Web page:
AP: I know among our listeners there’ll be a wide range of sophistication. Some, as you say, will just be looking at the basics and therefore that is a great test to gauge their products on. Then taking it forward, stage two, three, and four, what would be some of the highly developed images that you’ve developed for some of your brands that have really pushed the boundaries in terms of product content?
OB: In terms of mobile, there are already hero images that are the best. On Magnum we’ve taken the product out of the pack, particularly the mixed Magnum minis. Taking the product out the pack and laying it diagonally across the pack to save space because you only have a square is good. We actually have an Instagram feed for Magnum and you’ll see a lot of people holding their Magnums out in different parts of the world. Just this iconic Magnum with this beautiful background! It is an icon in itself and a kind of industry standard for a handheld ice cream.
Then, sticking the number of servings on top of the ice cream like that made it really easy for the shoppers. It did two things. One it was aesthetically beautiful. Two it solved the “How many Magnums am I getting” thing. If you look at the Magnum Hero image we’ve cleaned the pack up. We’ve made the M bigger for Magnum so you can see “Minis” is a lot bigger. We’ve called them out, so it’s obvious we’ve got the classic, the almond, and the white in there so you can see the difference. Variance is a lot easier to see.
AP: I think one of the key takeaways is to keep it simple, showing the brand, the format that the shoppers want, and some very simple icons. Are you able to share some of the uplifts that you’ve seen since implementing these images?
OB: Absolutely! I spoke about Magnum. That was a test with a French retailer where we got a 24% uplift. We’ve done another test in Europe on the number of washers on laundry. All we did was add the number of washers and we got a 2.6% uplift by doing that. On Simple, with an American retailer, we got a 19.6% lift in an A/B split test. The other case study that we have is of Ben & Jerry’s, the one we spoke about with the lids off, and we’ve actually made the branding bigger and the variant bigger. That was with a UK retailer and we got a 3.6% lift by having hero images instead of standard pack shots on that. Again A/B split tested.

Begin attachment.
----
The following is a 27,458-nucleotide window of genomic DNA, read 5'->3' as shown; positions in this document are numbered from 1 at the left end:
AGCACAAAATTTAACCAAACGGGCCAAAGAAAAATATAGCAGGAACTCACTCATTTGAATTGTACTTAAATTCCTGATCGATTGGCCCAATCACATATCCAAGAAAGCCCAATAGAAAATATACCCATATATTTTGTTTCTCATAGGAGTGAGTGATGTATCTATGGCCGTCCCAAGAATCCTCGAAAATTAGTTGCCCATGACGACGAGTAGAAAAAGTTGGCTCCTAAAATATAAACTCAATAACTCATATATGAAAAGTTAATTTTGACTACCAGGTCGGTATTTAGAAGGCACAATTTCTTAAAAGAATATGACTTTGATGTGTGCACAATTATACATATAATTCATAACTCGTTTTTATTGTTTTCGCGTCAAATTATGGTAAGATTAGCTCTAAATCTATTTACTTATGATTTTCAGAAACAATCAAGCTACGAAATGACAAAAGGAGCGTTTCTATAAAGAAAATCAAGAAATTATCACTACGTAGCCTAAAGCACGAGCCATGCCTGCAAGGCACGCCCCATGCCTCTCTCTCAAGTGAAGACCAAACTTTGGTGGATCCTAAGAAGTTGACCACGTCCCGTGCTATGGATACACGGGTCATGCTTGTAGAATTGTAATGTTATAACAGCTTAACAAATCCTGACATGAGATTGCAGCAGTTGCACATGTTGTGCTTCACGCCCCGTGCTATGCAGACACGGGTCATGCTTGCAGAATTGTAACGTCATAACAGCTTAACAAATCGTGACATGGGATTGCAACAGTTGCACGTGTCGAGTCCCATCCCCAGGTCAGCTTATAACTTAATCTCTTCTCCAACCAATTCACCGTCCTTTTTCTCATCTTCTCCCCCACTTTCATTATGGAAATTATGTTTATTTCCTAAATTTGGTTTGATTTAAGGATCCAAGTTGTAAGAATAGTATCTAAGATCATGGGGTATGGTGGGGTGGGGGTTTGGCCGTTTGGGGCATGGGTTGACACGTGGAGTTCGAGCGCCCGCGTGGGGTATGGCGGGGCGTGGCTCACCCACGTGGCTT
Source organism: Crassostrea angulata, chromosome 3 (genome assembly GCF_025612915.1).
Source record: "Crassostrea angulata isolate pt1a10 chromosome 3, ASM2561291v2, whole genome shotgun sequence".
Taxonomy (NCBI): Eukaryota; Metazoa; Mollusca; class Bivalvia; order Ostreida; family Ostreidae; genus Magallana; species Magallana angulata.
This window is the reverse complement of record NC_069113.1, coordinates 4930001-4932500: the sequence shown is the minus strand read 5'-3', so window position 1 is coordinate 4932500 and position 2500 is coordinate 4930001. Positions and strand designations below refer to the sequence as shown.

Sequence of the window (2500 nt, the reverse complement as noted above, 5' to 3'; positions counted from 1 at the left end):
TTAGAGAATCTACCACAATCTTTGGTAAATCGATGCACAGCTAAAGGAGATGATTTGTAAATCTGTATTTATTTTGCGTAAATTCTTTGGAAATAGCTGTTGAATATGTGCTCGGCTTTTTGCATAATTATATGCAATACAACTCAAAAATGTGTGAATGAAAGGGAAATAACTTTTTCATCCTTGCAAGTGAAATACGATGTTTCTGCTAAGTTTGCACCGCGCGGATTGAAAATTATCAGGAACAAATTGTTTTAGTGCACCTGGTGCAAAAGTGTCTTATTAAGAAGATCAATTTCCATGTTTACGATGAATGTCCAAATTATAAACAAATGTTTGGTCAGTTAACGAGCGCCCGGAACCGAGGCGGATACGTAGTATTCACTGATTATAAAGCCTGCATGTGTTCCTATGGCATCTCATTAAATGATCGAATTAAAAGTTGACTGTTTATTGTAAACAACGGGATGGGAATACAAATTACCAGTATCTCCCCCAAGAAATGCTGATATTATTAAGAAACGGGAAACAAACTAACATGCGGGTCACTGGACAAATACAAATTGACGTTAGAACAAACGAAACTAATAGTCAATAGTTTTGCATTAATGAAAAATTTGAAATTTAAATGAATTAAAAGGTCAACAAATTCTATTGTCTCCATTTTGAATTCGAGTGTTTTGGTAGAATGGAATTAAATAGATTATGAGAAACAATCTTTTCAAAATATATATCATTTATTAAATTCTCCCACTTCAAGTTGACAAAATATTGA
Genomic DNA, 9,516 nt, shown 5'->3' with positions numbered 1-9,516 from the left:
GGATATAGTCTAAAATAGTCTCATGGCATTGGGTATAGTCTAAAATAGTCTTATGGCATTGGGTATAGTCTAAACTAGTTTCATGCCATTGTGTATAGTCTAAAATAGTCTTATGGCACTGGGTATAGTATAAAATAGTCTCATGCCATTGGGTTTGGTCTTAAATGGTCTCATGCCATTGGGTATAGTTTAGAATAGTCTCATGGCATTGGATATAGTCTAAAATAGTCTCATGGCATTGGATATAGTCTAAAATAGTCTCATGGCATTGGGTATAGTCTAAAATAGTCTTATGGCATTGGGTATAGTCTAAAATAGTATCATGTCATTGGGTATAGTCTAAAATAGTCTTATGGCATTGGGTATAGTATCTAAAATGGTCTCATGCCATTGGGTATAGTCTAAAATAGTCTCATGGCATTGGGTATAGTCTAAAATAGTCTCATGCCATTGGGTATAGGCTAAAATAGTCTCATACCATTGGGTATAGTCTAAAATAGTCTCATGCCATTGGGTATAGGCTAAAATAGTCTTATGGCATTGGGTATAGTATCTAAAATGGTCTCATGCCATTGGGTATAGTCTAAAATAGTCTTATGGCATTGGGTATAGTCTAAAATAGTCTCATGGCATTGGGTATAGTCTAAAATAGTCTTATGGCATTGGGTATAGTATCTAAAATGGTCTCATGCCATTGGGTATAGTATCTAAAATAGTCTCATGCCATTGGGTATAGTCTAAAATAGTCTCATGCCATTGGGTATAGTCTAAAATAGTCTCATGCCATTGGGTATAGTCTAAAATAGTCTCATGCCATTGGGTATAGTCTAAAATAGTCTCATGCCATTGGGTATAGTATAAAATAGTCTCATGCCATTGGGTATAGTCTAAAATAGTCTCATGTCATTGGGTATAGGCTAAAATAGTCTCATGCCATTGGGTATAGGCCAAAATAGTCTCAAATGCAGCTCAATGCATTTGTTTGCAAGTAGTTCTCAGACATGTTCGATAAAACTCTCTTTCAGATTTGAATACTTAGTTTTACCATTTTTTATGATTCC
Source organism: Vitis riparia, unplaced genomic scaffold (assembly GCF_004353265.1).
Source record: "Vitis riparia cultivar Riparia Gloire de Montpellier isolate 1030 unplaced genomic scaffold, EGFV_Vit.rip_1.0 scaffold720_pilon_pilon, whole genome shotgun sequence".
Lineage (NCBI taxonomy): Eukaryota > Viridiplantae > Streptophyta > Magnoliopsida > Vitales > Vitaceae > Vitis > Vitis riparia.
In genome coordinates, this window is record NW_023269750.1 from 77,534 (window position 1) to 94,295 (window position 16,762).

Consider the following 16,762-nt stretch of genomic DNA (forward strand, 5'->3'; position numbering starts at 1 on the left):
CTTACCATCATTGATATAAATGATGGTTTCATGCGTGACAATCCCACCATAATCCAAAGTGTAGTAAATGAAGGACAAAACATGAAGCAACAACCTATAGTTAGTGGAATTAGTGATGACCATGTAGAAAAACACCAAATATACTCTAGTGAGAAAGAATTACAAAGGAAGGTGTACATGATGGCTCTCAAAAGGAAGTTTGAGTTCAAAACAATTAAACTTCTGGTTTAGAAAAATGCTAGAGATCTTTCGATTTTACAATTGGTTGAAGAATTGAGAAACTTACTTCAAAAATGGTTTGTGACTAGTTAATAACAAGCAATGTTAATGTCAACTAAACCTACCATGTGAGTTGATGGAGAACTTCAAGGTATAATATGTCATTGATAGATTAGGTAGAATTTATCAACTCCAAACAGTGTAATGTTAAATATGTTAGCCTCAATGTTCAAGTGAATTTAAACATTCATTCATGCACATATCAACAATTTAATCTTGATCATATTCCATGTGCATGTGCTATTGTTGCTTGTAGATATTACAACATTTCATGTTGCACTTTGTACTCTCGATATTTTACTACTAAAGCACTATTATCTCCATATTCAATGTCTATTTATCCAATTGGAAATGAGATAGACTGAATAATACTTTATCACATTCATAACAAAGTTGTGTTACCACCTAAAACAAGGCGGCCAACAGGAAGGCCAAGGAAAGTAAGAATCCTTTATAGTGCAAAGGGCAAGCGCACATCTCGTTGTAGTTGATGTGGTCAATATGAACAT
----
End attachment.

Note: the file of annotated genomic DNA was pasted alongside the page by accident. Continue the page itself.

It’s been gratifying to see our research is driving conversion and fixing the conversion issue on mobile that I mentioned at the start. We’ve discovered a shopper first solution, we’ve open sourced it. You can find it if you go to my profile on LinkedIn and it links you straight through to the Cambridge University website which has open sourced their lozenge design for everybody to use.
AP: I don’t think I’ve ever come across a company, in my previous 15 years in category management, to be so willing to share a great piece of research. You must have come across a few internal challenges when you said “I’m going to share this. I want everyone to follow these same recommendations.”
OB: The challenge around open sourcing our research has been a big one for me. Fortunately Keith Higgins, who I report to, is very supportive. He knows the right thing for the industry. He knows that mobile is already the number one platform for eCommerce both in developing and developed worlds and he’s more interested in us providing thought leadership for the industry than just always taking the competitive advantage for ourselves. Because I think we need to get ourselves to the position where retailers trust us to come up with industry solutions rather than selfishly keeping all of the benefits for ourselves. Behave like a true category expert rather than only have the interest of your brand at heart.
AP: I know for those of our listeners who haven’t seen your open source information they’ll be desperate to get hold of it. You mentioned your LinkedIn profile. If people want to get in touch with you or find out a little bit more, what’s the best way of doing that?
To hear other industry thought leaders discuss the most important eCommerce trends impacting the CPG and retail sector today, listen to the Profitero Podcast Series.